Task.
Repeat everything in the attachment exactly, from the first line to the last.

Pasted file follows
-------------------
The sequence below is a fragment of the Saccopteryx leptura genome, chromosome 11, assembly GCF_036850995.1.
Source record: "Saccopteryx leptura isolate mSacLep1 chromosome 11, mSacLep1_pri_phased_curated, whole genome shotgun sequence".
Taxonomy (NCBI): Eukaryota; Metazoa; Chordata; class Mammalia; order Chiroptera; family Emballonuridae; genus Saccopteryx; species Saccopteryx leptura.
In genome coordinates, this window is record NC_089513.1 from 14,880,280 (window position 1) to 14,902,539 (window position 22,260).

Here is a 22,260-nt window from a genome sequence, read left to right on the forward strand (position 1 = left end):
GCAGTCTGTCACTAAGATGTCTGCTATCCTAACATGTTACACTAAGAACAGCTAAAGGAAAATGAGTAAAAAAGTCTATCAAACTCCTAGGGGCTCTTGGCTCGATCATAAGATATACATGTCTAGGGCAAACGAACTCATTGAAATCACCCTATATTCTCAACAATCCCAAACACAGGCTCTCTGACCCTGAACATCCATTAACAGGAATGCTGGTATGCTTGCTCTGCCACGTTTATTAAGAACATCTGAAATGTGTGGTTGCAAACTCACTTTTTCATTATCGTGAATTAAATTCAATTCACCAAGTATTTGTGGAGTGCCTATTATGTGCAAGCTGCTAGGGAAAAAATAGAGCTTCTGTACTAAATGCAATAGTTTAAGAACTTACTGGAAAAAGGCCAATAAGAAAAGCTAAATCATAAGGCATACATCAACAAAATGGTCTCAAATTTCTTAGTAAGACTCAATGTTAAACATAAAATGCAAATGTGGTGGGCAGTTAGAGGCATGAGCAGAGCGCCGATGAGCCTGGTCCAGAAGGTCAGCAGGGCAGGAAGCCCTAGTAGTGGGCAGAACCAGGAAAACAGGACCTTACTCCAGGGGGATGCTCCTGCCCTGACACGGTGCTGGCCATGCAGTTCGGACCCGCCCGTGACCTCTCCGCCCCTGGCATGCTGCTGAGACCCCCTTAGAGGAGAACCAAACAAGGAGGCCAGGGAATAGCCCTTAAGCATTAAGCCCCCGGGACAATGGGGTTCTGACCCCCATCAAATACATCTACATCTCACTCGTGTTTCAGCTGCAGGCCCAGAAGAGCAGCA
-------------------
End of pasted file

The sequence below is a fragment of the Saccopteryx leptura genome, chromosome 11, assembly GCF_036850995.1.
Source record: "Saccopteryx leptura isolate mSacLep1 chromosome 11, mSacLep1_pri_phased_curated, whole genome shotgun sequence".
Taxonomy (NCBI): Eukaryota; Metazoa; Chordata; class Mammalia; order Chiroptera; family Emballonuridae; genus Saccopteryx; species Saccopteryx leptura.
In genome coordinates, this window is record NC_089513.1 from 14,880,280 (window position 1) to 14,902,539 (window position 22,260).

Here is a 22,260-nt window from a genome sequence, read left to right on the forward strand (position 1 = left end):
GCAGTCTGTCACTAAGATGTCTGCTATCCTAACATGTTACACTAAGAACAGCTAAAGGAAAATGAGTAAAAAAGTCTATCAAACTCCTAGGGGCTCTTGGCTCGATCATAAGATATACATGTCTAGGGCAAACGAACTCATTGAAATCACCCTATATTCTCAACAATCCCAAACACAGGCTCTCTGACCCTGAACATCCATTAACAGGAATGCTGGTATGCTTGCTCTGCCACGTTTATTAAGAACATCTGAAATGTGTGGTTGCAAACTCACTTTTTCATTATCGTGAATTAAATTCAATTCACCAAGTATTTGTGGAGTGCCTATTATGTGCAAGCTGCTAGGGAAAAAATAGAGCTTCTGTACTAAATGCAATAGTTTAAGAACTTACTGGAAAAAGGCCAATAAGAAAAGCTAAATCATAAGGCATACATCAACAAAATGGTCTCAAATTTCTTAGTAAGACTCAATGTTAAACATAAAATGCAAATGTGGTGGGCAGTTAGAGGCATGAGCAGAGCGCCGATGAGCCTGGTCCAGAAGGTCAGCAGGGCAGGAAGCCCTAGTAGTGGGCAGAACCAGGAAAACAGGACCTTACTCCAGGGGGATGCTCCTGCCCTGACACGGTGCTGGCCATGCAGTTCGGACCCGCCCGTGACCTCTCCGCCCCTGGCATGCTGCTGAGACCCCCTTAGAGGAGAACCAAACAAGGAGGCCAGGGAATAGCCCTTAAGCATTAAGCCCCCGGGACAATGGGGTTCTGACCCCCATCAAATACATCTACATCTCACTCGTGTTTCAGCTGCAGGCCCAGAAGAGCAGCA